Wait-And-See Is Not A Good Strategy, Trade Groups Insist

Register now

ARLINGTON, Va.-As both CUNA and NAFCU now focus lobbying efforts on impacting the final Fed rule on debit interchange, NAFCU President Fred Becker urged credit unions to have plans firmly in place to make up for the potential loss in revenue.

"I don't buy for a minute that you can sit and wait for the Fed to come out with its rule," Becker told Credit Union Journal. "That's like seeing a tornado coming at you and just standing in place."

Credit unions should be taking their new revenue-generating/cost-cutting plans and testing them against even a worse-case scenario, said Becker. "You start with various alternatives, and the first should be a 12-cent cap and the two-tiered system not working. It's no different than shocking your system for an increase in interest rates."

Meanwhile, NAFCU is focusing lobbying efforts on President Obama and Fed Chairman Ben Bernanke, writing both letters. The correspondences emphasized making sure the two-tiered system works and to include more costs in interchange cap calculations, such as fraud, Becker explained.

Through the leagues, CUNA is urging credit unions to contact their senators-particularly those 54 who voted in favor of the Tester-Corker bill-and ask them to contact the Fed saying, "Take note of the vote in the Senate. A clear majority voted to stop and study the impact of rules on smaller financials," said Spokesperson Pat Keefe.

Essentially, CUNA is asking credit unions to focus senators on making sure the final Fed rule does not harm small issuers, and outlined specific points for CUs to share, such as requiring the card networks to report to the Fed board that they have developed a two-tiered system that will provide higher fee income for small issuers, and that the Fed board should require ongoing reporting from the networks on fees to small issuers to ensure the two-tiered system remains effective.

Becker surmised that the Fed will release its final rule this week or early next, basing that call on the fact the Fed has stated it will announce and vote on the rule in a public forum. The Durbin bill requires cuts be implemented by July 21. "As I understand it, the Fed will have a public meeting to vote on the rule. That requires, I believe, seven days' notice. So if the Fed does as it has said, the earliest the rule could come out is the 21st-that is if they announce the meeting today," Becker told the Journal last week.

Once the rule is issued, Keefe said CUNA "will pursue additional litigation, if necessary, depending on the provisions of the rule for credit unions."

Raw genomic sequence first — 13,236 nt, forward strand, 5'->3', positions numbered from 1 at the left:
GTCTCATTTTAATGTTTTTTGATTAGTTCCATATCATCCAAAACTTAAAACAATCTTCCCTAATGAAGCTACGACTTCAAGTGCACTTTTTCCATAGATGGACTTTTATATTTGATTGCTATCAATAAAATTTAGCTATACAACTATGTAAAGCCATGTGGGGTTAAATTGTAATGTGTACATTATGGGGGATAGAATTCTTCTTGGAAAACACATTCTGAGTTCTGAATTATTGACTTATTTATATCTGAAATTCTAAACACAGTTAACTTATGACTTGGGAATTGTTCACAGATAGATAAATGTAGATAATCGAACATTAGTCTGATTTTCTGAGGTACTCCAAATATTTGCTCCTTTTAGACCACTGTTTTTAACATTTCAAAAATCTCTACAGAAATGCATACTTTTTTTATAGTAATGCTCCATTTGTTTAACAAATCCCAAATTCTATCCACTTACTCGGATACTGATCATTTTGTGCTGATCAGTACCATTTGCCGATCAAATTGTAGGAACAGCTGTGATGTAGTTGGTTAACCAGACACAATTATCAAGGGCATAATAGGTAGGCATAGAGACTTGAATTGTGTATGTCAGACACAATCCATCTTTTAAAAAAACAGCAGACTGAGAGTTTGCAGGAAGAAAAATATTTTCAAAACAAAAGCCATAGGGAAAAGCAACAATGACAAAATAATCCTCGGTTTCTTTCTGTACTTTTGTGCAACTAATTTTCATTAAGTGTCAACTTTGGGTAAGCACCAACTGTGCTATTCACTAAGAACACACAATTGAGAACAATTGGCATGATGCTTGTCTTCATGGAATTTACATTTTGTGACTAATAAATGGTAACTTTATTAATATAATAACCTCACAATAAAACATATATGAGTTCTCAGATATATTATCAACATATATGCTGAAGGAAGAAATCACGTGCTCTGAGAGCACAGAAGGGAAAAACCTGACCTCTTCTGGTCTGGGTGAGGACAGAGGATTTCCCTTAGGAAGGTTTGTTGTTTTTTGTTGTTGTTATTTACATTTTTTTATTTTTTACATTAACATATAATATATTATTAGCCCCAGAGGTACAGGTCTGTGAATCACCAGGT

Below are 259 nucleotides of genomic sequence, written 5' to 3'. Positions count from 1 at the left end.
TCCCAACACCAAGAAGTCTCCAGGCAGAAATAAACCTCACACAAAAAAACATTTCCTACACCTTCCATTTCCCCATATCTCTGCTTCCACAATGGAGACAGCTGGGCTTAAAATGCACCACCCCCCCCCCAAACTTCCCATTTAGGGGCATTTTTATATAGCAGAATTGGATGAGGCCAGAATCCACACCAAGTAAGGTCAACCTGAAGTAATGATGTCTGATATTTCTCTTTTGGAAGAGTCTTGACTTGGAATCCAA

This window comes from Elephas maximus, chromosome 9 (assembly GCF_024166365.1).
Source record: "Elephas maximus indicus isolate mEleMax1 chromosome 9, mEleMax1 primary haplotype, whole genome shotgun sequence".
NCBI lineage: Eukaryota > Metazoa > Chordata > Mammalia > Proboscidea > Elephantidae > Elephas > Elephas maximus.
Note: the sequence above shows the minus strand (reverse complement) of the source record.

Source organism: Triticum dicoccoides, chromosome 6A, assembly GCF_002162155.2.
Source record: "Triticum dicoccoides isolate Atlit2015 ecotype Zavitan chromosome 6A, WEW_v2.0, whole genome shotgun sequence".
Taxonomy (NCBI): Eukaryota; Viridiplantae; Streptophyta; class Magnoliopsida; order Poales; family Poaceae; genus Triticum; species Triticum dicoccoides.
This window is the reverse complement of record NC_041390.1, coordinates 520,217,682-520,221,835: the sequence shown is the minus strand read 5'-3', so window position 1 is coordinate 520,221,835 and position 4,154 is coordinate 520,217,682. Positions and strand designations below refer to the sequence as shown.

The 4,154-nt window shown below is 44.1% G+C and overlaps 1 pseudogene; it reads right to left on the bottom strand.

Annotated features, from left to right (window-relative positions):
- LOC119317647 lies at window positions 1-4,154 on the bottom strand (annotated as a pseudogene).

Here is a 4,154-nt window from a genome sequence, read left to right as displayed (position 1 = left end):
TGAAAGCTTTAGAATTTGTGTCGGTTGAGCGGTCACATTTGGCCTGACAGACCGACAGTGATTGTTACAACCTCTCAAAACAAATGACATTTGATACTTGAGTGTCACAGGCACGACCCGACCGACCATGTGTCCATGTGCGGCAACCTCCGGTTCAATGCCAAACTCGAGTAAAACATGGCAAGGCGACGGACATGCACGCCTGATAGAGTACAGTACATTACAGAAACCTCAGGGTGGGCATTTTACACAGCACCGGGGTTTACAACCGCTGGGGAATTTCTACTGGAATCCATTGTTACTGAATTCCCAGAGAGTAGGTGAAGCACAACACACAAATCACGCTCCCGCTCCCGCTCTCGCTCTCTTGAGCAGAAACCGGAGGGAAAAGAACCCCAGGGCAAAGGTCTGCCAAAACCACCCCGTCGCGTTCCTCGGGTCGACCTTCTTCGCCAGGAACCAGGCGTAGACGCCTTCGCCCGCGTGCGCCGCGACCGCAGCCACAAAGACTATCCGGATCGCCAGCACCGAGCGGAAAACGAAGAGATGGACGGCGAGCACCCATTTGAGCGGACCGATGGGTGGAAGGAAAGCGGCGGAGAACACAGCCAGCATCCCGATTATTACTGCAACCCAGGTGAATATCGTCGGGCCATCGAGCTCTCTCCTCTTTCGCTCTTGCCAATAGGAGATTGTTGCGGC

Becker reported that NAFCU is supporting the suit by Minnesota's Twin Cities Financial Bank to force the Fed to halt or alter a final rule, having filed an amicus brief. "Additionally, there is the possibility of a suit once the rule comes out under the Administrative Procedure Act depending on how the final rule reads and what the Fed does," noted Becker.

The NAFCU president saw little advantage in credit unions attempting to lobby the Fed directly. "If credit unions have something substantive to say, suggested changes for example, I would suggest they lobby the Fed. But writing to the Fed in form-letter fashion at this juncture would not be of any benefit. The regulatory process is not a referendum."

Greg Smith, CEO of the $3.8-billion Pennsylvania State Employees CU in Harrisburg, Penn., shared much different lobbying concerns. He hopes the focus on debit interchange is not taking the industry's eyes off the potential for CU taxation. "As difficult as it is to imagine, the U.S. deficit situation is so severe that PSECU believes that credit union taxation is an increasingly greater possibility. I would hope that our national leaders will get moving on this issue now so that we don't find ourselves playing defense as we did throughout the interchange debate. The fact is that we were beaten badly by the retailers who got ahead of financial institutions-not just credit unions but banks too. The credit union movement can't afford to take another hit in the form of taxation, so the time to start driving home our message is now, not after the bills to tax us have already been written."

For reprint and licensing requests for this article, click here.